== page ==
Anderson: “Fitzgerald, we’re about 10 miles behind you and gaining about 1 1/2 miles per hour. Fitzgerald, there’s a target 19 miles ahead of us. So the target would be 9 miles ahead of you.”

Fitzgerald: “Well, shall I erase?”

Anderson: “Yes. It will pass west of you.”

Fitzgerald: “Well, okay.”

Anderson: “By the way, Fitzgerald, how are you coping with your problem?” Fitzgerald: “We are holding on.

Anderson: “Okay, fine. I’ll talk to you later.”

The Fitzgerald’s 29 crew sank with the ship between 7:20 p.m. and 7:30 p.m.

Crew members who operate ships, like the Callaway or the Anderson, know the stories. Yet they are rarely deterred from working on these “engineering marvels”.

“It’s very rewarding,” Dodge said. ” I’m going back. »

Although floating on the waves of fresh water provides a feeling of freedom, there is hard work on the side.

“All you do is work, eat, sleep and pee,” Dodge said. “You work four hours and four hours off. There are people working 24/7 on the boat. They call you when they need you. I had hours ranging from four until my longest day, which was 20 hours straight. I was there for two months, but you can stay as long as they need you. You could be there by next January. It is very good money. You can progress very easily within the company, provided you devote the time to it.

Besides a lucrative salary, hard work is rewarded with plenty of food.

“There is a supply boat in Ojibwa, MCM Marine,” Dodge said. “They pick it up with a big crane, two to three pallets. We are taken care of pretty well. »

LeLievre described the dinner menu for Edgar B. Speer’s crew last night, while waiting to enter through the Poe Lock system.

“They had wild rice bacon cream of soup,” LeLievre said. “Grilled Pork Chops with Applesauce; breaded mozzarella cheese sticks and marinara sauce; beef stew on biscuits; homemade potatoes au gratin; Brown rice; fresh steamed green beans; and there were plenty of desserts. Saturday on the Lakes is traditionally steak night. It’s not just a small steak. I had steaks that didn’t fit on the plate. On Sundays, they give the cook a break. It’s pizza day. You will have the choice between a dozen different varieties of fillings, all mixed together. If it’s football season, everyone gets pizza. They return to the room and watch the game.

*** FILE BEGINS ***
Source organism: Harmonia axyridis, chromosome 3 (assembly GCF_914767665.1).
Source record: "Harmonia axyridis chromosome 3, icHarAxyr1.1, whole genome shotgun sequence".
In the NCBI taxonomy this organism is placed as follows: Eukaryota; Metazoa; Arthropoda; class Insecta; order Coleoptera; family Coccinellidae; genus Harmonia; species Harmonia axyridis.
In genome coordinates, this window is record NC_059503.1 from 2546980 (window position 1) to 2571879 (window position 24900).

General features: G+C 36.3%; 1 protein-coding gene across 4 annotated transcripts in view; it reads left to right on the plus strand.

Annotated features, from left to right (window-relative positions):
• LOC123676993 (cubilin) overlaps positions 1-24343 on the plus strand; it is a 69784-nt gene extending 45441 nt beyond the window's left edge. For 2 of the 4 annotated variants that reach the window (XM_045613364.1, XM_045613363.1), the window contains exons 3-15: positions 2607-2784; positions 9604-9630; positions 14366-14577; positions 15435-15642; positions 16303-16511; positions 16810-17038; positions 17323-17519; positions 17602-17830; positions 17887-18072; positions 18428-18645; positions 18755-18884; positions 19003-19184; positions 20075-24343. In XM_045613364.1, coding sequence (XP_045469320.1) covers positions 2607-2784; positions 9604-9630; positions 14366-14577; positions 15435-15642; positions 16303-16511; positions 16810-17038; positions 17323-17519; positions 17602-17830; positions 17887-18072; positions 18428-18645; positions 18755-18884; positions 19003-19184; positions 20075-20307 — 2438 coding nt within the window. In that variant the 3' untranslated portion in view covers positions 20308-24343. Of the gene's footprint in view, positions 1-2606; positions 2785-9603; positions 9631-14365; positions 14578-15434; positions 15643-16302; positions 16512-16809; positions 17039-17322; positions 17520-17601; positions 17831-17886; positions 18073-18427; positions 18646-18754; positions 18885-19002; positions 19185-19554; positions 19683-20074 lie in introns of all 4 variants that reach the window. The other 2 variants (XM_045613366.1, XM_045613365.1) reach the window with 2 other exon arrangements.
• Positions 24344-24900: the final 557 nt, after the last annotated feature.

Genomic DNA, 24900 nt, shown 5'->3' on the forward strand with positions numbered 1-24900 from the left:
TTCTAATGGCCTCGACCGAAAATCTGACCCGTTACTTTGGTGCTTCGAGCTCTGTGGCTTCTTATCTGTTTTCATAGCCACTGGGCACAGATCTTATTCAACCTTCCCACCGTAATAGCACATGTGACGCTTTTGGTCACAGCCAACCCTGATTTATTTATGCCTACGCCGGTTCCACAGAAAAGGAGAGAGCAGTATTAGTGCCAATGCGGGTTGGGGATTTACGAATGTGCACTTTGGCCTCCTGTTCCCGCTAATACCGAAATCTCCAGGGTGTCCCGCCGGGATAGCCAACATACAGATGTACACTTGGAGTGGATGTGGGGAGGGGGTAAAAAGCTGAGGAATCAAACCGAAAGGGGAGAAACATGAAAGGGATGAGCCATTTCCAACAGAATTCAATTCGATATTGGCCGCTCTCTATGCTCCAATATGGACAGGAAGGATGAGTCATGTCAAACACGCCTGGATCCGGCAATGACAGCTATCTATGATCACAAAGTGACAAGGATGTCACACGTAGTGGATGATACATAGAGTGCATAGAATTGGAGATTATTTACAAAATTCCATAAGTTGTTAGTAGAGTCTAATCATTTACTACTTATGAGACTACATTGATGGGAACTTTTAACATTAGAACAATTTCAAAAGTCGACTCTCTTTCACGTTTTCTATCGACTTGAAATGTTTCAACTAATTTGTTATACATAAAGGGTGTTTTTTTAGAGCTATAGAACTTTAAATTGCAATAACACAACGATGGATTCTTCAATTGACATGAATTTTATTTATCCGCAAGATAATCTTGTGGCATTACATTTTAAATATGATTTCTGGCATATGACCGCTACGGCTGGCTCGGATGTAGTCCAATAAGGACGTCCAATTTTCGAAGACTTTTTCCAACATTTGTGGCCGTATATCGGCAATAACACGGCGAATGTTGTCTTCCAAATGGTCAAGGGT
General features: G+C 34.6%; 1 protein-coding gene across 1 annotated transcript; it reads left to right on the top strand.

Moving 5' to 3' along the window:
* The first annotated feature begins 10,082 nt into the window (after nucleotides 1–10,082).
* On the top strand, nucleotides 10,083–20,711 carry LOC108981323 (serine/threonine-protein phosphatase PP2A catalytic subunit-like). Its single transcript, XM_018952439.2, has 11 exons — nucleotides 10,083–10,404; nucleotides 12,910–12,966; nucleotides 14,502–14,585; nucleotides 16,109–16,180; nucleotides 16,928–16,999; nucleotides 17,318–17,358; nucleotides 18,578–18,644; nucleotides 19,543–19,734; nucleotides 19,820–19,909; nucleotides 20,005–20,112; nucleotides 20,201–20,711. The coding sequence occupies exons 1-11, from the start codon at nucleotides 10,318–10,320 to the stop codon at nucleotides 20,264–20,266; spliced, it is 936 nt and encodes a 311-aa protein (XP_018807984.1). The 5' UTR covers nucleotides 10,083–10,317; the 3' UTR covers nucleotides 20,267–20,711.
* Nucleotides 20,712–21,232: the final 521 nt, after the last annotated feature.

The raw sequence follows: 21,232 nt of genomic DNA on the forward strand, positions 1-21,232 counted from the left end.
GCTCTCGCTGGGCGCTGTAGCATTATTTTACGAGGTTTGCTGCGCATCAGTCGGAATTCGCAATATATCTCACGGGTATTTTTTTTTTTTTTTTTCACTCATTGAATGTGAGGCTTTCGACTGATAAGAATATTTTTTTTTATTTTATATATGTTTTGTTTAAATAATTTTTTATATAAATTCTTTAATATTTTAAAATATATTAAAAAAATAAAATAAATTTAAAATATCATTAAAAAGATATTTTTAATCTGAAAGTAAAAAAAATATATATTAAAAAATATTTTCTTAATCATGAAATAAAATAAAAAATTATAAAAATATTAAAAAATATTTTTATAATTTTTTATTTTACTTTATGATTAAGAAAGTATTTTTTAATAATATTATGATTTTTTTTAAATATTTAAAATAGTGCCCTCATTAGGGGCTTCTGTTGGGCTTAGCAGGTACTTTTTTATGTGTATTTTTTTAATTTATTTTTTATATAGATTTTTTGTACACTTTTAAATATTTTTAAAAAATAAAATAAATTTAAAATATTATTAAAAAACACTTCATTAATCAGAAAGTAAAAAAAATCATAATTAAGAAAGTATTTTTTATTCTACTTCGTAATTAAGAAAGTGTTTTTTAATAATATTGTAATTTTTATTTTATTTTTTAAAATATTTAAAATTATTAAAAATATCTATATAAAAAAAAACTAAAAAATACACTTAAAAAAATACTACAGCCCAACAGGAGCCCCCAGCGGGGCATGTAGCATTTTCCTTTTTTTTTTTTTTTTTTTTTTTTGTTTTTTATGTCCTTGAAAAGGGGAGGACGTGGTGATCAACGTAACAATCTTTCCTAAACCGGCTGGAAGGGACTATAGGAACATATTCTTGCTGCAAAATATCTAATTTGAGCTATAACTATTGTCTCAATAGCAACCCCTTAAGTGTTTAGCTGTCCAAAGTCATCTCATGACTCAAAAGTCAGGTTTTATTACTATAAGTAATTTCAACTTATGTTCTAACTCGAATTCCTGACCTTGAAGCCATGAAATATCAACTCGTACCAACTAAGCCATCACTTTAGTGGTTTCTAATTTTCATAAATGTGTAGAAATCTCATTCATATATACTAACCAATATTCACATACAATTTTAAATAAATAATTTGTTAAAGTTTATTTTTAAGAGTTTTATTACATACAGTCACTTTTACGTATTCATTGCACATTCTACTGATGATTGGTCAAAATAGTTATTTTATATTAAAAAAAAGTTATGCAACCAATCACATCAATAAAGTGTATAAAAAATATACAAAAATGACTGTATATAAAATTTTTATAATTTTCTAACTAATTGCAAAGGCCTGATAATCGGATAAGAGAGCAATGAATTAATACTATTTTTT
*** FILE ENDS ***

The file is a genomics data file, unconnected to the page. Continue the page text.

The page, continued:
Breakfast options can include omelets, hearty strips of bacon, sausages, English muffins and more.

“Now you’re leaving,” LeLievre followed with a smile.

That’s when Guerriero, from Sault Sainte Marie, ON, Canada, Ontario walked through the doors of the Welcome Center.

Briggs jokingly introduced Guerriero as the first in line for LeLievre’s title as “King of the Boat Nerds”. Of course, there are plenty of people around who are eager and deserving to take one or the other title.

Guerriero’s DRE Designs – Great Lakes Marine Products Facebook page features photos, videos, merchandise and giveaways related to Great Lakes Shipping.

“I started photographing ships in 2015,” she said. “I started the page in 2018. I’ve loved them since I was a kid. My house faces the St. Marys River on the Canadian side and our house faces the Sugar Island Ferry. Our house was actually built by a ferry captain. When my parents bought it in the 1960s, you could see all the little elements of the house that it had made. That’s why our house was turned, facing the ferryboat on the river. We are the only house on the street like that.

Guerriero took video footage of Edgar B. Speer and Edwin H. Gott walking through Poe Lock during last night’s opening, attracting many eager eyes and ears.

“The page just hit over 41,000 likes,” she said.

According to Briggs, more than 200 people showed up last night to watch the 1,004ft Edgar B. Speer become the first ship of 2022 to pass through the Soo Locks, with her sister Edwin H. Gott next in line.

About the same number of people visited the US Army Corps of Engineers Soo Locks Visitor Center today. It is now closed but will open for the season on Mother’s Day, May 8. Visit his website for more information.